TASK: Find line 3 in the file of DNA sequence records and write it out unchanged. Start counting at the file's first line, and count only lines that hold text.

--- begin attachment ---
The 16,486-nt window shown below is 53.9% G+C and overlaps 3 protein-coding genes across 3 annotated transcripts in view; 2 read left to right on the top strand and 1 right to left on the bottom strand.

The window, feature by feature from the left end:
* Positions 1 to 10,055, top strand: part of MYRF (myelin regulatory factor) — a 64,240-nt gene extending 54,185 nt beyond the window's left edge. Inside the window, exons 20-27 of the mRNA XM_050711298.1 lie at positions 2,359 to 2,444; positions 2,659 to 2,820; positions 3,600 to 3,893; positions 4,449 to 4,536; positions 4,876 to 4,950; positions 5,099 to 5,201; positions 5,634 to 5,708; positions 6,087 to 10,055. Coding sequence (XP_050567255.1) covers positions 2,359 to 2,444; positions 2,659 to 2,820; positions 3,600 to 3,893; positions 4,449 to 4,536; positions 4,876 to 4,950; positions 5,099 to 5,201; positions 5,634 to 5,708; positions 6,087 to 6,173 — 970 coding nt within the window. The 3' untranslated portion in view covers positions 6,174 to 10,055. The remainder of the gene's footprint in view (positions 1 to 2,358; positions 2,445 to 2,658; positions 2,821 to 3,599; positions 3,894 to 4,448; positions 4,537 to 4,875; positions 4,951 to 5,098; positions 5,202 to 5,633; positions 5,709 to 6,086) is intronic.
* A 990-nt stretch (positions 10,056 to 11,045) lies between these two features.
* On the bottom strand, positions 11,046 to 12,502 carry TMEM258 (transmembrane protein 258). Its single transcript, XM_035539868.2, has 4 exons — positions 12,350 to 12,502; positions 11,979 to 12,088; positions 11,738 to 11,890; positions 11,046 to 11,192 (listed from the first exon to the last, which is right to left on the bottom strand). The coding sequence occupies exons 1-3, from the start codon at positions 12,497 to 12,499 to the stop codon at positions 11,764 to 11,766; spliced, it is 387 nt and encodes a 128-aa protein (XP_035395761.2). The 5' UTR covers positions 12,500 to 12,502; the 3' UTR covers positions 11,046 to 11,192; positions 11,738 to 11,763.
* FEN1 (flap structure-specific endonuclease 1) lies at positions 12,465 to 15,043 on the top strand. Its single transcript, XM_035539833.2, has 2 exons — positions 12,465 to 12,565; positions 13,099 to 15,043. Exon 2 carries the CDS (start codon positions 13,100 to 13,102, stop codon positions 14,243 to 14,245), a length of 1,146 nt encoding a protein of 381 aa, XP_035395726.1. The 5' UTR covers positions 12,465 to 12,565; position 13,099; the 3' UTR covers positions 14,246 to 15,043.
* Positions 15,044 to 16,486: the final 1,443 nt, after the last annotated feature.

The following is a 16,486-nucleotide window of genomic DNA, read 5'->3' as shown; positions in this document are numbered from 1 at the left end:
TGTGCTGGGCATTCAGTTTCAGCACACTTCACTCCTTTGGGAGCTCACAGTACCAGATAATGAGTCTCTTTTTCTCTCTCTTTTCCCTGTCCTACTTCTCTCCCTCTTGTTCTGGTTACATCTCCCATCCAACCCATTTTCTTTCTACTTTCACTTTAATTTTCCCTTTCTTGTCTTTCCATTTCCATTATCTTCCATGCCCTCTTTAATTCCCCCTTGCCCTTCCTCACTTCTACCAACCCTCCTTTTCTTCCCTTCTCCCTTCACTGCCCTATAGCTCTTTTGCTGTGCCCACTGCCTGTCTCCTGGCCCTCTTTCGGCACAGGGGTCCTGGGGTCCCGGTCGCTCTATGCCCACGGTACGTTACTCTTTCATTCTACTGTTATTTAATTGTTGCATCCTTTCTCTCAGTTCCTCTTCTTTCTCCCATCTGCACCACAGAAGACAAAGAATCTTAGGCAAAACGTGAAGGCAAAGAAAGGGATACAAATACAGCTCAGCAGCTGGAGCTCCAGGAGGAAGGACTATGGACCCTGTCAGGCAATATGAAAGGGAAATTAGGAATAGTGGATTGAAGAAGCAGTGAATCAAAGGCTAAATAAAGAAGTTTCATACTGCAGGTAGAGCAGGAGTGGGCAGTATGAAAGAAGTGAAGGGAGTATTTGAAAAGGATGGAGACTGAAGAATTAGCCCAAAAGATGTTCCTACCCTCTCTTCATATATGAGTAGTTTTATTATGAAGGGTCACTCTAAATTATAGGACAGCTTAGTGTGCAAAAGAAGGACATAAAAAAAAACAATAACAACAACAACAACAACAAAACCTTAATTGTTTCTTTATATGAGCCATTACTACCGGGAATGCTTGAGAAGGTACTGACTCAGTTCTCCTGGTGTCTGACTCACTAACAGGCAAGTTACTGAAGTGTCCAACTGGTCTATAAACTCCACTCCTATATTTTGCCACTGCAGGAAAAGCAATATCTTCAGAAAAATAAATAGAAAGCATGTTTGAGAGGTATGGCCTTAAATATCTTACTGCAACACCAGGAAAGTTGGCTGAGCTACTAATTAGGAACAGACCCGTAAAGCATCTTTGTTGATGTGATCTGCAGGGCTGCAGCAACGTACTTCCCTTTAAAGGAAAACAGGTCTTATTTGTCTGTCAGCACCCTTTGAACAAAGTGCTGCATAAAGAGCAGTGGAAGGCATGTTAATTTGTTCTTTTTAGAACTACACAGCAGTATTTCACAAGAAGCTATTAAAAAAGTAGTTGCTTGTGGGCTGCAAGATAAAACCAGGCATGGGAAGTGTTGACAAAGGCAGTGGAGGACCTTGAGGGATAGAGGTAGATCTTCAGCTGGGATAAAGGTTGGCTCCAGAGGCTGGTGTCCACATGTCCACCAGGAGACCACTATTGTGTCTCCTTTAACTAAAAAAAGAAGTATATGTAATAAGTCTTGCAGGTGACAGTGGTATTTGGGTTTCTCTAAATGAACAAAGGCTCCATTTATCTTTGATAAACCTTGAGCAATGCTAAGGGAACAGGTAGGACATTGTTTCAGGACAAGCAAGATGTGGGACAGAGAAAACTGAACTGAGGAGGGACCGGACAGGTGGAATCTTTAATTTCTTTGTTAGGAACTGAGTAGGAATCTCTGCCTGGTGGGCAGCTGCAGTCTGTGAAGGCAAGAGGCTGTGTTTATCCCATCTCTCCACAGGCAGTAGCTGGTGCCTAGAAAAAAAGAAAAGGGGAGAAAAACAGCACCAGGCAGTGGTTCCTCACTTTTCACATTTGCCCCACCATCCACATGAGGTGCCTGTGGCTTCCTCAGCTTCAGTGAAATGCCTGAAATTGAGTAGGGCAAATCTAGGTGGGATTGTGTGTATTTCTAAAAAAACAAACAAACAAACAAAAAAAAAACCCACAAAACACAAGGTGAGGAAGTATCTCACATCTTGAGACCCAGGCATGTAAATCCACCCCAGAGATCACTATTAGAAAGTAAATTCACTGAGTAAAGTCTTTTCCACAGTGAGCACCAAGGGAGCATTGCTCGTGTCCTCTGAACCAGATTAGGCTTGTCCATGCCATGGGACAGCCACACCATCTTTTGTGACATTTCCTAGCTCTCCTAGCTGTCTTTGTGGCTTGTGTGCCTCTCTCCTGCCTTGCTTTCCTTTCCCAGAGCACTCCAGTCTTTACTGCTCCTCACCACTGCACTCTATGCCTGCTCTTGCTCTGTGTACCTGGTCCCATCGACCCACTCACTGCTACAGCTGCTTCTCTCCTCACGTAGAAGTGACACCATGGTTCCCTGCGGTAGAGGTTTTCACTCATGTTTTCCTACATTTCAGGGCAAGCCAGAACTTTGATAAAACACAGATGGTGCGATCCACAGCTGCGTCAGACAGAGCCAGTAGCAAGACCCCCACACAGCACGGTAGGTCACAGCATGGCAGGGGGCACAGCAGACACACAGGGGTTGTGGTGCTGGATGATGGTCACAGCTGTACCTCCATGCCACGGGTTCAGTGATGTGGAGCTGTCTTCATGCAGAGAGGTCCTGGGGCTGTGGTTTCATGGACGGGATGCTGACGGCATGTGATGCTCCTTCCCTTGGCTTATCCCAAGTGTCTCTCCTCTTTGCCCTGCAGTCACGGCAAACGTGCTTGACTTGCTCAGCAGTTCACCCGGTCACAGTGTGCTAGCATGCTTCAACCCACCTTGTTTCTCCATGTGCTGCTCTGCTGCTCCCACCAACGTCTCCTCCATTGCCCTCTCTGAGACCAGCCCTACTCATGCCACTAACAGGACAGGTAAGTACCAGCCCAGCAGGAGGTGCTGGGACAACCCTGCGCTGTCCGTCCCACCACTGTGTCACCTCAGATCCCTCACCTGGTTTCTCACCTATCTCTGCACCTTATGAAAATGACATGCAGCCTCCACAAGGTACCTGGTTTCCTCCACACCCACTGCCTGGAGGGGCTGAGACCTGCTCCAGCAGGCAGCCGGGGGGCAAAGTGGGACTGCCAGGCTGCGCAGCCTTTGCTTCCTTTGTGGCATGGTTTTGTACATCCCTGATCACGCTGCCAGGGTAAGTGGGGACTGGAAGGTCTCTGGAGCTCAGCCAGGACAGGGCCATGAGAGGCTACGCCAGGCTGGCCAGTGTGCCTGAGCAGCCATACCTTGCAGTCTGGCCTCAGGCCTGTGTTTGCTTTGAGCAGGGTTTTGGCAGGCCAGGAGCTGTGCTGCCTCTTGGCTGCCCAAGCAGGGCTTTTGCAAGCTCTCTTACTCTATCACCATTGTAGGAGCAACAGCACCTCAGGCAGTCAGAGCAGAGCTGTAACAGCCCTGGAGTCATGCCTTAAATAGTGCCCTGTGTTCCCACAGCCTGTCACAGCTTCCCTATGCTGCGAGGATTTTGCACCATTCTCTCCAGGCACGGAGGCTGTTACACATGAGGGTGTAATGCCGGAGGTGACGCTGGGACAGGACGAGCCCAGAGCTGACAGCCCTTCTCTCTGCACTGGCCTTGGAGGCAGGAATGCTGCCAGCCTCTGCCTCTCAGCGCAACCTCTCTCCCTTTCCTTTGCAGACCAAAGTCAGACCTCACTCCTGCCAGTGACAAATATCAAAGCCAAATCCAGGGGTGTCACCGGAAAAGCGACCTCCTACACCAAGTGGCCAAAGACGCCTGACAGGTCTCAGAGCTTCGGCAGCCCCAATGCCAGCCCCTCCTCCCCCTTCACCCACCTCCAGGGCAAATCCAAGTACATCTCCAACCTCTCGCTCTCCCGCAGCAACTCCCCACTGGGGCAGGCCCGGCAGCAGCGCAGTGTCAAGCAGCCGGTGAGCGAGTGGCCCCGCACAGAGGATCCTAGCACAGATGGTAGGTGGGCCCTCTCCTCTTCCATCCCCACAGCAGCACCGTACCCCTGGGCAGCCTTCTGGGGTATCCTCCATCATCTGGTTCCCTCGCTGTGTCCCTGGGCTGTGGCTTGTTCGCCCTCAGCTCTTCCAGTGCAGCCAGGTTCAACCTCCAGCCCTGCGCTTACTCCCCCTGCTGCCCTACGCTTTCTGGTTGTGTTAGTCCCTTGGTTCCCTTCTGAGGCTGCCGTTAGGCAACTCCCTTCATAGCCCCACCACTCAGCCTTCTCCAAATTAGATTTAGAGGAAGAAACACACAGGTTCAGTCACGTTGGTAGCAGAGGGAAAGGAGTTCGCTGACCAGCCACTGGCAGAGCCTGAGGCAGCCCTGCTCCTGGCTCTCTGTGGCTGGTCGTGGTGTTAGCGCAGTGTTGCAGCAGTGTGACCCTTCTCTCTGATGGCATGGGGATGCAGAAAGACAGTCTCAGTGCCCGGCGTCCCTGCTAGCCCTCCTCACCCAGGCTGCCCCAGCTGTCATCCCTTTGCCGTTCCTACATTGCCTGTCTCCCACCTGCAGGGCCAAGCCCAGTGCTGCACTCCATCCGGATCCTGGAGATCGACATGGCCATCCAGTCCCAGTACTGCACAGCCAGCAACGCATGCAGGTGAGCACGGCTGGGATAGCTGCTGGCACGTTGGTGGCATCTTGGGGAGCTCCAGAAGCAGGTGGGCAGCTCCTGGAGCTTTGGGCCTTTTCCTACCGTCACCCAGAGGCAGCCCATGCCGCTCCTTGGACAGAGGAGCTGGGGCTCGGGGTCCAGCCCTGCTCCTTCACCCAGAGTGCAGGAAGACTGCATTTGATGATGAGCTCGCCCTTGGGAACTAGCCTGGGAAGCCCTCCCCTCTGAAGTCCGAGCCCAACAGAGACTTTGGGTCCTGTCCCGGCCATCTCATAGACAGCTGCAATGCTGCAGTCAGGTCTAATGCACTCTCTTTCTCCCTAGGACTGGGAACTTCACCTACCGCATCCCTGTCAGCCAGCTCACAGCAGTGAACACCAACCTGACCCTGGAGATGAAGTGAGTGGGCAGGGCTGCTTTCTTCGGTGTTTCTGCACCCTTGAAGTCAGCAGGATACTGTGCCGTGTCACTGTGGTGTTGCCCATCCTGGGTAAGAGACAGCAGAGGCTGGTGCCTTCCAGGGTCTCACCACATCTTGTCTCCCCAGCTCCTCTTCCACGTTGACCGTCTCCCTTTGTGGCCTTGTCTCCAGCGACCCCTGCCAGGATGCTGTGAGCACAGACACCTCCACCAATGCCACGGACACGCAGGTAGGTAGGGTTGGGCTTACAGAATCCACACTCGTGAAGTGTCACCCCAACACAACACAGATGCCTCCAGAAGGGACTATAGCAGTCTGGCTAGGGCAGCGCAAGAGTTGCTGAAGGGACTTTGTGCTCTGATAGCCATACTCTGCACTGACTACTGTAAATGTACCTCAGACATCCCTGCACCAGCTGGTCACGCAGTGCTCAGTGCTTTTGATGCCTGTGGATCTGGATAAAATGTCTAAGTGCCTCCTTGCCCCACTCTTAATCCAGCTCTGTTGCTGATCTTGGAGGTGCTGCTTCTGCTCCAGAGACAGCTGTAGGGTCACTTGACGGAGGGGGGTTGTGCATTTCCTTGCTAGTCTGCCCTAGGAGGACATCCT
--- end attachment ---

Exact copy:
* Positions 1 to 10,055, top strand: part of MYRF (myelin regulatory factor) — a 64,240-nt gene extending 54,185 nt beyond the window's left edge. Inside the window, exons 20-27 of the mRNA XM_050711298.1 lie at positions 2,359 to 2,444; positions 2,659 to 2,820; positions 3,600 to 3,893; positions 4,449 to 4,536; positions 4,876 to 4,950; positions 5,099 to 5,201; positions 5,634 to 5,708; positions 6,087 to 10,055. Coding sequence (XP_050567255.1) covers positions 2,359 to 2,444; positions 2,659 to 2,820; positions 3,600 to 3,893; positions 4,449 to 4,536; positions 4,876 to 4,950; positions 5,099 to 5,201; positions 5,634 to 5,708; positions 6,087 to 6,173 — 970 coding nt within the window. The 3' untranslated portion in view covers positions 6,174 to 10,055. The remainder of the gene's footprint in view (positions 1 to 2,358; positions 2,445 to 2,658; positions 2,821 to 3,599; positions 3,894 to 4,448; positions 4,537 to 4,875; positions 4,951 to 5,098; positions 5,202 to 5,633; positions 5,709 to 6,086) is intronic.